Battered by a commitment from Democratic presidential frontrunner Hillary Clinton to crack down on drug-price hikes months ago, the pharma industry has resorted to M&A and non-core divestitures to improve shareholder value. A big pharma transaction between Pfizer (PFE) and Allergan (AGN) was called off, after regulators made it less attractive for them to merge by changing regulatory rules.
Non-core asset sales in order to use the proceeds to invest in core businesses has also been a trend in the sector, with Pfizer (PFE), Novartis (NVS) and UCB (UCB) all making the move.
India: Ready to Take Off
Our India ETFs list page has attracted about 29% more viewers this past week compared to the last, as many India ETFs have risen over the past five days. For example, iShares India 50 (INDY ) has jumped more than 3% in the past week, bringing year-to-date performance into positive territory.
The Indian ETFs have been boosted by a recent note from Morgan Stanley recommending investors buy the country’s equities, largely because they became more attractive compared to other emerging markets. Among fundamental reasons cited by the investment outfit are the potential for further monetary easing by the central bank, rising dividends, and the possible introduction of the so-called Goods and Services Tax Bill. This bill aims to replace the existing tax system with one similar to a value-added tax. The move is expected to make it easier for authorities to collect taxes and reduce the tax burden on consumers.
Real Estate: Fed Weighs
Real Estate ETFs have been a popular asset class with investors in the current low interest rate environment because of their relatively safe and high dividends. Our page tracking the sector saw its viewership rise 25% this past week compared to the last one, despite many REIT ETFs showing flat gains amid a rising broad market. Vanguard REIT (VNQ ) has increased less than 1% in the past five days, and is up roughly 5% since the beginning of the year.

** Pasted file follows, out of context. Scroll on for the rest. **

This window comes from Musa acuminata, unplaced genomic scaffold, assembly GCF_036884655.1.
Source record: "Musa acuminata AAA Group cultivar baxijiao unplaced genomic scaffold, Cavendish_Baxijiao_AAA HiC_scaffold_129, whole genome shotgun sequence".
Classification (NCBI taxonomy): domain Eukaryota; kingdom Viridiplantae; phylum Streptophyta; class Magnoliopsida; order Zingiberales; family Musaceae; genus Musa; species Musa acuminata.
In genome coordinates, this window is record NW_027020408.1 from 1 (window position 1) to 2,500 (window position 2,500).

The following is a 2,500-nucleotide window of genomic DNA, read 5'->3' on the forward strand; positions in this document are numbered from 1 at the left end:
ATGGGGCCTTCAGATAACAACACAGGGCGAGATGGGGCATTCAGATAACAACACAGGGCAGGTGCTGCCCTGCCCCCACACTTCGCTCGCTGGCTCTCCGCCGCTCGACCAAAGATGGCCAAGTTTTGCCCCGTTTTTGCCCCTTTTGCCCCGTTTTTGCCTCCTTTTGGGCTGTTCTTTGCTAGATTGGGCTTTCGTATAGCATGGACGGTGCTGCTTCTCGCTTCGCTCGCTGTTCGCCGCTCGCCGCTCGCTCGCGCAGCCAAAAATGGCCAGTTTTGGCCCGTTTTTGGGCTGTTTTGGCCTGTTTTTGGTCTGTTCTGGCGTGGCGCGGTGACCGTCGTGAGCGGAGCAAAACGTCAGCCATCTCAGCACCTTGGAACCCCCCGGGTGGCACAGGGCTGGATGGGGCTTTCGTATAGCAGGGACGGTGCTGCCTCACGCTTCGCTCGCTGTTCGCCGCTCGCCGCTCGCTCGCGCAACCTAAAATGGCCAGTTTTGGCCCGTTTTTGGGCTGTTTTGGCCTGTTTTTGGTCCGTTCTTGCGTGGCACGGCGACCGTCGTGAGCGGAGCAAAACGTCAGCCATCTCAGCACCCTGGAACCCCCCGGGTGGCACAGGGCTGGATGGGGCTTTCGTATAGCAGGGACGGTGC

The real estate market has performed relatively well since the beginning of the year, but the path forward is filled with risks, mainly coming in the form of higher interest rates. The Federal Reserve has hinted on more than one occasion that it is prepared to raise its benchmark rate in the coming months for a second time. That would make REITs less attractive to hold because higher rates increase interest expenses for these trusts.
The Bottom Line
Readers have shown interest in the S&P High Yield Dividend Aristocrats, as several companies raised their payout to shareholders in the past month. Emerging markets have also attracted interest, with India and China making it to our list. While India is viewed as a potentially good investment by analysts, China is filled with risk; particularly its high debt. The Pharmaceutical industry took the third place, as it attempts to rebound following the price gouging debacle. Meanwhile, REITs’ good performance may be at risk because the Federal Reserve signaled it may raise rates.
By analyzing how you, our valued readers, search our property each week, we hope to uncover important trends that will help you understand how the market is behaving so you can fine-tune your investment strategy. At the end of the week, we’ll share these trends, giving you better insight into the relevant market events that will allow you to make more valuable decisions for your portfolio.